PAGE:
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History of Political Economy Annual Supplement to Volume 34 (2002) 165-175

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History of Economics in Japan:
A Turning Point

Aiko Ikeo

Japanese historians of economics stand at a crossroads. For many of them, the history of economics (hereafter HE) is a subtype of Western study that is discussed in Japanese. Faced with the internationalization of economics, they should look for new directions, such as the awakening of a keen interest in contemporary economic discussion and the publication of their studies in English.


At the high school level, standard textbooks on politics and economy (seiji keizai) include at least an hour-long class on HE. It usually introduces three major economists and their main works, namely, Adam Smith and his Wealth of Nations (1776), Karl Marx and his Das Kapital (1867–94), and John Maynard Keynes and his General Theory of Employment, Interest, and Money (1936). These works are placed in a historical context and are recognized as results of specific economic stages after the capitalist production system began to evolve. Some discuss David Ricardo's comparative advantage theory of production cost. High school students naturally get the impression that economics was [End Page 165] born in Britain in the eighteenth century, was critically assessed by a German scholar in the nineteenth century, and was introduced into Japan in the mid-nineteenth century.

At the undergraduate level in Japan, HE is usually taught in departments of economics and sometimes in departments of commerce. HE is compulsory for economics students at some universities, and often is taught to first- or second-year students as a sort of introduction to economics. It is expected that students will learn economic ideas and economic history and will get a general idea of what economics is. In lectures, Western canonical authors are invariably included, whereas Japanese thinkers are not necessarily covered. Takashi Negishi (1997, 3) suggests that the main body of contemporary economic theories has been so formalized that students may feel very far removed from it. Therefore, it is important for students to experience what earlier economists have gone through by trial and error.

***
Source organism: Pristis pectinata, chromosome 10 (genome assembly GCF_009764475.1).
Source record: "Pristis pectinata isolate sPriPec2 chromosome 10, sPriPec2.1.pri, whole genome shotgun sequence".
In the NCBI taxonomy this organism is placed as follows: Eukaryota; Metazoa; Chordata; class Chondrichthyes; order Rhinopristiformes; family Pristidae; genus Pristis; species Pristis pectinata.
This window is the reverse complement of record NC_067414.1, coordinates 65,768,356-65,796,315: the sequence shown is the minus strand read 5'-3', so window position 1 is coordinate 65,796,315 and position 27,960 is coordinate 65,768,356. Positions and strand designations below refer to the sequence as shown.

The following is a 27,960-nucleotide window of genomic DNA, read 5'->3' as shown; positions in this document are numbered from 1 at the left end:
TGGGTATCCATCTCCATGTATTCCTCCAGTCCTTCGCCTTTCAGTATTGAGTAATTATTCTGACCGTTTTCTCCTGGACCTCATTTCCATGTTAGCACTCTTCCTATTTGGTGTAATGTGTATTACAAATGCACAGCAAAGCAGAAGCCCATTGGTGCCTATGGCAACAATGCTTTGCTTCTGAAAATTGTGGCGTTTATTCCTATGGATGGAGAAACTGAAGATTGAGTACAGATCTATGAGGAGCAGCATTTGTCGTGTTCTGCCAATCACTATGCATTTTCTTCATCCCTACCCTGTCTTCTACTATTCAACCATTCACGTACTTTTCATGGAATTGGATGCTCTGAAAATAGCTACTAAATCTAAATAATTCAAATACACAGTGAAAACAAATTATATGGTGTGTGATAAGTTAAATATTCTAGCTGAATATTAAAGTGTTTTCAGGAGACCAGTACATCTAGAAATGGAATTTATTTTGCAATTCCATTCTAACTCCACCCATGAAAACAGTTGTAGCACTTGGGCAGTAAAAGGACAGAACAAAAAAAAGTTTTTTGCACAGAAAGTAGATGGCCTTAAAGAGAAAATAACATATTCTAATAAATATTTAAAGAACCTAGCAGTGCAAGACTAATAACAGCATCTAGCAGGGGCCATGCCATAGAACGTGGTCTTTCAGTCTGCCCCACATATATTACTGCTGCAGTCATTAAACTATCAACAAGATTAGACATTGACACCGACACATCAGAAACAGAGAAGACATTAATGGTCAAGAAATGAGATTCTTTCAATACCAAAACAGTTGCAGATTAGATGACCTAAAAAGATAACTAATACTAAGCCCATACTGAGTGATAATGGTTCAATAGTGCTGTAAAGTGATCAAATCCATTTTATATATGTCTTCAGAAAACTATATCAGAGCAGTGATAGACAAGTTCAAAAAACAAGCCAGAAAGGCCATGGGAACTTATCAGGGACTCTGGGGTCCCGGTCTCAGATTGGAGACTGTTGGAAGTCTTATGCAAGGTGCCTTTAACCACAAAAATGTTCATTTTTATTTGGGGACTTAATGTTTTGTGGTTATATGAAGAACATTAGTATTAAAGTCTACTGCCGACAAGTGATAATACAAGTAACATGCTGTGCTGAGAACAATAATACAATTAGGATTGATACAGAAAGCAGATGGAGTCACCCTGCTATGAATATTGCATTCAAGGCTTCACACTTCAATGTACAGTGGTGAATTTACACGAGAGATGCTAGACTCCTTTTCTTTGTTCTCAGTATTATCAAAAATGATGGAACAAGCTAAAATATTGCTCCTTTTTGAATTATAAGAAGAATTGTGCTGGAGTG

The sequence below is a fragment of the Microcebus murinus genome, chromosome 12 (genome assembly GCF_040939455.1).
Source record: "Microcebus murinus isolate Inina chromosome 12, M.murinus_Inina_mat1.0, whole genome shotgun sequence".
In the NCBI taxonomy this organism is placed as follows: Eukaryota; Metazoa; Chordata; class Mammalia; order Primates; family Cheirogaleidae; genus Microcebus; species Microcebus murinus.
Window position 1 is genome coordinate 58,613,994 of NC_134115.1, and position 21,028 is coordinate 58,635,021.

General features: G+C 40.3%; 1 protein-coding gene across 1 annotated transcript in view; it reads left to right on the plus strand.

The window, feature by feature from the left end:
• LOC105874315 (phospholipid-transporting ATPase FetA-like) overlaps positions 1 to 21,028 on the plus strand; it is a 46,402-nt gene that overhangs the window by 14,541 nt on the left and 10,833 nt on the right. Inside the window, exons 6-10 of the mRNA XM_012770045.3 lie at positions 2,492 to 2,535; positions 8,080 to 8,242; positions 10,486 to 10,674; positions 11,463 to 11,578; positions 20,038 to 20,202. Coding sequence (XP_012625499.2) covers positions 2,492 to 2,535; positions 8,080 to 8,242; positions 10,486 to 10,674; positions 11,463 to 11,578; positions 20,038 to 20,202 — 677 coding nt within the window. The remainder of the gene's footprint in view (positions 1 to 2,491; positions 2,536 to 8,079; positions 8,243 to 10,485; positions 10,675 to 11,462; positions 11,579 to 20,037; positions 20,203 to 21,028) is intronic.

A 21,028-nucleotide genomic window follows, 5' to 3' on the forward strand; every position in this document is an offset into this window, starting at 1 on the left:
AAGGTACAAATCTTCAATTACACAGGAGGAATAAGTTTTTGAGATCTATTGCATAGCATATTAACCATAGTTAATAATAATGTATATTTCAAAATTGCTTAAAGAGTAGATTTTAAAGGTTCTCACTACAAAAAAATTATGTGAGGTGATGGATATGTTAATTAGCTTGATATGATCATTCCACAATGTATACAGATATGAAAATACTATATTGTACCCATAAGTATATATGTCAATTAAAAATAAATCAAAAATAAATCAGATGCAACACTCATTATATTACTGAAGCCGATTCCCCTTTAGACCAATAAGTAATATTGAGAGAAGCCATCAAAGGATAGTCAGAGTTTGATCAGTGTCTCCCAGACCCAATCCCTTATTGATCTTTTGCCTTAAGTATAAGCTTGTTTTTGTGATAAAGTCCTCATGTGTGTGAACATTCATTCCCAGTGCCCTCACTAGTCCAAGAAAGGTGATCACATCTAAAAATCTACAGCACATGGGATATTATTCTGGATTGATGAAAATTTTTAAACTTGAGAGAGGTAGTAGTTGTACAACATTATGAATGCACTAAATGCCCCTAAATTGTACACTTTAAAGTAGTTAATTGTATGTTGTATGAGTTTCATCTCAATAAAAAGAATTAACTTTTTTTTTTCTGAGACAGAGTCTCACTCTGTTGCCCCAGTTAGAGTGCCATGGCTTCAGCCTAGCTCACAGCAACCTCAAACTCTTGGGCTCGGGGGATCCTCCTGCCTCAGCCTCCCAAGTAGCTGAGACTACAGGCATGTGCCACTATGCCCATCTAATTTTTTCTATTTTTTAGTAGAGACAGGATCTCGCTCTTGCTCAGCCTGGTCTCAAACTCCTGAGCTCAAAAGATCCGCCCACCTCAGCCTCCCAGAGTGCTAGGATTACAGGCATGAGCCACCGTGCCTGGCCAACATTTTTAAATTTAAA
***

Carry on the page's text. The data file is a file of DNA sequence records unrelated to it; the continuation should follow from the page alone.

HE is also taught to third- or fourth-year students reflecting research conducted by the professor teaching the course. Some larger departments of economics, which have relatively sizable faculties, provide courses on the history of Japanese economic thought and the history of social thought as well as HE. Economic thought is regarded as something common to people from every cultural background and is usually differentiated from social thought, which is peculiar to a given culture. In lectures of HE at this level, the majority of professors aim to teach students multiple points of view on economic issues and make them understand that there is more than one solution for each economic problem. For example, there are theoretically four or more solutions to the problem of high unemployment:

  1. Emigration should be recommended in the case of excess population (neo-Malthusian view).
  2. Keynesian fiscal policy is needed in the case of demand deficiency.
  3. The capitalist production system should be abolished if a reserved army is necessary for the system. There should be a better, different socialist system than those of the former U.S.S.R. and Eastern Europe.
  4. Structural reforms, including those in financial and construction sectors, are needed if growth-oriented policies lose effectiveness.

Although this example is perhaps too formal, the majority of HE scholars are critical of mainstream economics because it is too rigid and [End Page 166] theoretical, lacking regard for cultural or historical elements. HE is recommended to give students a pluralist point of view in the study of economics.

At the undergraduate level, some economists who do not belong to the Japanese Society for the History of Economic Thought (JSHET) occasionally teach HE. They usually do not think of themselves as historians of economic thought. At the same time, some scholars who are members of JSHET do not teach HE at their universities, but rather teach an introduction to, or outline of, economics at departments of education, law, science, and engineering...


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